KENTON - A truce has been reached, at least for now, between the Amish of Hardin County and health officials. The two sides have been at odds over rules for wells and outhouses at new Amish homes.
With a clock ticking toward eviction because of orders issued on April 10 that condemned two new homes, the Amish apologized to the Kenton-Hardin Board of Health on Tuesday night and said they wanted to compromise.
The officials seemed willing to listen.
"I want to apologize to the board," said Cletus Lambright, a bishop and leader in the Amish community. "This is all new to us, and we didn't know what to do."
Last summer, the board said it no longer would overlook the Amish when it came to enforcing regulations that require potable wells and watertight tanks under privies. It decided it would not force existing homes to comply but that new homes must now meet state code.
The families of Joni Hershberger and Emory Gingerich are building houses that they already are living in, and those became the first targets.
On Tuesday, health officials said Hershberger has designed a cap for his well and it has been conditionally approved. He still must enclose the gasoline engine that powers his pump in a galvanized container to prevent oil and water contamination. He said he will do that.
In addition, the board said the families can design and build their own watertight tanks for under their outhouses. An engineer still will have to inspect and approve them, and the Amish agreed to that.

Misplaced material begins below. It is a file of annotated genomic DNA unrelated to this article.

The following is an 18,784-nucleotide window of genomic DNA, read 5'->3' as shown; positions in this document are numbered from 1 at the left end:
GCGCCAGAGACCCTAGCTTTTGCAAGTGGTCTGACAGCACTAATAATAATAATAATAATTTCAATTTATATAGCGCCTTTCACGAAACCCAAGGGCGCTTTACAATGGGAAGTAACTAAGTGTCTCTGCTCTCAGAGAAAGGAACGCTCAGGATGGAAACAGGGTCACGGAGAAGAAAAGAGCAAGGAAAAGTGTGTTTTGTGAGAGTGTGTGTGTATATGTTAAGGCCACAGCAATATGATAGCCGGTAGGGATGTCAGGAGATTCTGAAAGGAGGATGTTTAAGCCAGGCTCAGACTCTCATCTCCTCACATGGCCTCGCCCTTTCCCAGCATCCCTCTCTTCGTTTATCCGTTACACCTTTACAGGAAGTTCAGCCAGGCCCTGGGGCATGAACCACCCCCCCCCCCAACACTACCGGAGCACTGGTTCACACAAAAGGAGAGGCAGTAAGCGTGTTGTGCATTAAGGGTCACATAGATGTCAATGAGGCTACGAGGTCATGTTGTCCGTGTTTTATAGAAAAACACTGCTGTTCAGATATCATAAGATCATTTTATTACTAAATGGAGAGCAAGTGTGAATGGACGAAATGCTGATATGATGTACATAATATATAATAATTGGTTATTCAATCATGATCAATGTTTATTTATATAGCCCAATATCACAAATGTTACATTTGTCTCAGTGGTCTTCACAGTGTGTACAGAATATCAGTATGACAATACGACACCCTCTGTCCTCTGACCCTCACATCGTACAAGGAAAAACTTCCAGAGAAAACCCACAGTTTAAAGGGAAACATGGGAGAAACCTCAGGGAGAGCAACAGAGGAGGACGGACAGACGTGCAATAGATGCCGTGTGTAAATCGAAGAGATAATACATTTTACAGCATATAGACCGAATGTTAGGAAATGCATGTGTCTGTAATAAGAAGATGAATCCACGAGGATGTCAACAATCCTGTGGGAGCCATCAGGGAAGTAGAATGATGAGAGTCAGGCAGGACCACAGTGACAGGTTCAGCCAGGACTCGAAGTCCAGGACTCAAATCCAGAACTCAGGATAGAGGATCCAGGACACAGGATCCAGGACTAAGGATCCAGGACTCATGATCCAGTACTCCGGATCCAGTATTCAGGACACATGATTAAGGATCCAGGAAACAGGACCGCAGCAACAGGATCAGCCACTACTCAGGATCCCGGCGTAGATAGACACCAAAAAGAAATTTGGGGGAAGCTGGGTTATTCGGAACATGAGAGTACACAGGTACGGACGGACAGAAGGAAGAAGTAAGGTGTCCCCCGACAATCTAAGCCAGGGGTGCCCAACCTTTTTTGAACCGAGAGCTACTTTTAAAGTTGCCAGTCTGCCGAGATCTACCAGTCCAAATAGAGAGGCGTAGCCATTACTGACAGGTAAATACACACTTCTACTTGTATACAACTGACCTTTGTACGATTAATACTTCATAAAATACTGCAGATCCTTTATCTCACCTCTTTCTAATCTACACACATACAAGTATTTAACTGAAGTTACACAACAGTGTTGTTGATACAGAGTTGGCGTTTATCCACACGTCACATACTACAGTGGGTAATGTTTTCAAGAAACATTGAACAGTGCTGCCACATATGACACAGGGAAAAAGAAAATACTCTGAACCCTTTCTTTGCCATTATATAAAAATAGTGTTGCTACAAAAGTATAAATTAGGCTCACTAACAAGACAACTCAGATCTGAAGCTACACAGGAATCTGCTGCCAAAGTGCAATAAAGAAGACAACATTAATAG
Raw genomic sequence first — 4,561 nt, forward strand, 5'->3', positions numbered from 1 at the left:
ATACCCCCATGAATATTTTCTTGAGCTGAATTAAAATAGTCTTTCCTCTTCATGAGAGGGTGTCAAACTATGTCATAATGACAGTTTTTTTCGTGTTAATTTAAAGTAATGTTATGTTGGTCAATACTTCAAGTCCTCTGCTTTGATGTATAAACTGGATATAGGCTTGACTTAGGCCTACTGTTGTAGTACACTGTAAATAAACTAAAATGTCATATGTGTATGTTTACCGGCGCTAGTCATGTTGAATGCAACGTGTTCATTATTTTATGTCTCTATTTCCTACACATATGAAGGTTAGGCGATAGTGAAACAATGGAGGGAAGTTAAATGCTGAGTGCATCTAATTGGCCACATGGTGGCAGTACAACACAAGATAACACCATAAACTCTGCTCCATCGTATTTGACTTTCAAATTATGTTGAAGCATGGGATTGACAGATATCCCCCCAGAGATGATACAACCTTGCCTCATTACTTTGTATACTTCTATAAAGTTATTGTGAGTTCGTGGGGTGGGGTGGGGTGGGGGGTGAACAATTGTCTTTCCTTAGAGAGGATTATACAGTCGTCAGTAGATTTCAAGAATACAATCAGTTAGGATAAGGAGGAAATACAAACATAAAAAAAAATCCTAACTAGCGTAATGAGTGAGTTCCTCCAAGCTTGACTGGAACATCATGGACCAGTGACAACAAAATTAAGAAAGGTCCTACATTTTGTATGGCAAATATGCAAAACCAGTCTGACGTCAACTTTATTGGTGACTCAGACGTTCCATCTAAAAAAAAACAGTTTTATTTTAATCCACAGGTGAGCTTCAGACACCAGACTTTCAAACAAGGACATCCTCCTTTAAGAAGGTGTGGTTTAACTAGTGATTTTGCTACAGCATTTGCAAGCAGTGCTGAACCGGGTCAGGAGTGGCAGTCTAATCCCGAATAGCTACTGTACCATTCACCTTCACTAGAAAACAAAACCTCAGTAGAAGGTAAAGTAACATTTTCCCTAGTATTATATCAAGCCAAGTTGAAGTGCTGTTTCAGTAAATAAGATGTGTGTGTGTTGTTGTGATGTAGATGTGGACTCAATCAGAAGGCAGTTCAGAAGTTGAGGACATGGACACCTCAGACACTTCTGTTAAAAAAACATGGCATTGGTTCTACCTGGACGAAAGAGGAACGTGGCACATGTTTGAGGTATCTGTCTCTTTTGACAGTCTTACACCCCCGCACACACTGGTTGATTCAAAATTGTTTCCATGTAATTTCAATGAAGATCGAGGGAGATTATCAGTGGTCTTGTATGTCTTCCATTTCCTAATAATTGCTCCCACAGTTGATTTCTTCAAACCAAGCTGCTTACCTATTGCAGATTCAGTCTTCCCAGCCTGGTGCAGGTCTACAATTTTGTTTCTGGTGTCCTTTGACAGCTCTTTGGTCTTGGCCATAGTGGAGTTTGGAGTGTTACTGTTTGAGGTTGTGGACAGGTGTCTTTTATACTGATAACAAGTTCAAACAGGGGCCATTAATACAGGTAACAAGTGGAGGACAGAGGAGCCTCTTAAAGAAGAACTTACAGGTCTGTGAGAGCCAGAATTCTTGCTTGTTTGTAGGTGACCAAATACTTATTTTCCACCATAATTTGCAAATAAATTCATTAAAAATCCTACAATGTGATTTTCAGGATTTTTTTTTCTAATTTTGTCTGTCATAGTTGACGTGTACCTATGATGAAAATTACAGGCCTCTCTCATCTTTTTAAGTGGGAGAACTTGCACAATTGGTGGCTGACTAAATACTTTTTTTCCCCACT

The Amish, who had resisted leach beds for their wash water, now say they will comply because the health board will allow them to dig their own trenches and use non-electrified systems that are much smaller than those required for non-Amish homes.
The problem with Gingerich's well, however, is not as easily solved. It's inside a well-house that is attached to his home by a breezeway. And that, said Environmental Health Director Shane Lotts, is never allowed. If a problem develops, proper equipment cannot be brought in to fix it.
Gingerich asked for a variance and said he would agree to dig a new well if that ever is necessary. The board said that wasn't good enough but urged Lotts to continue to work with Gingerich on a solution.
If both families make progress on the issues, the orders to condemn their homes will not be enforced, said Hardin County Prosecutor Brad Bailey.
"We're not going to evict anybody if you're moving in the right direction," he told the dozen Amish who attended the meeting. "But you have to be acting in good faith and doing something to comply."
The board did refuse to give the Amish an exemption - something four other Ohio counties reportedly have done - to allow them to continue to spread human waste on their own land.
The Amish said after the meeting that they'll have it hauled away.
Hershberger, who along with his wife and nine children was facing eviction, told the board he was relieved by the compromises.
"From the beginning, it seemed like we were told there was nothing we could do," he said. "We want to work this out."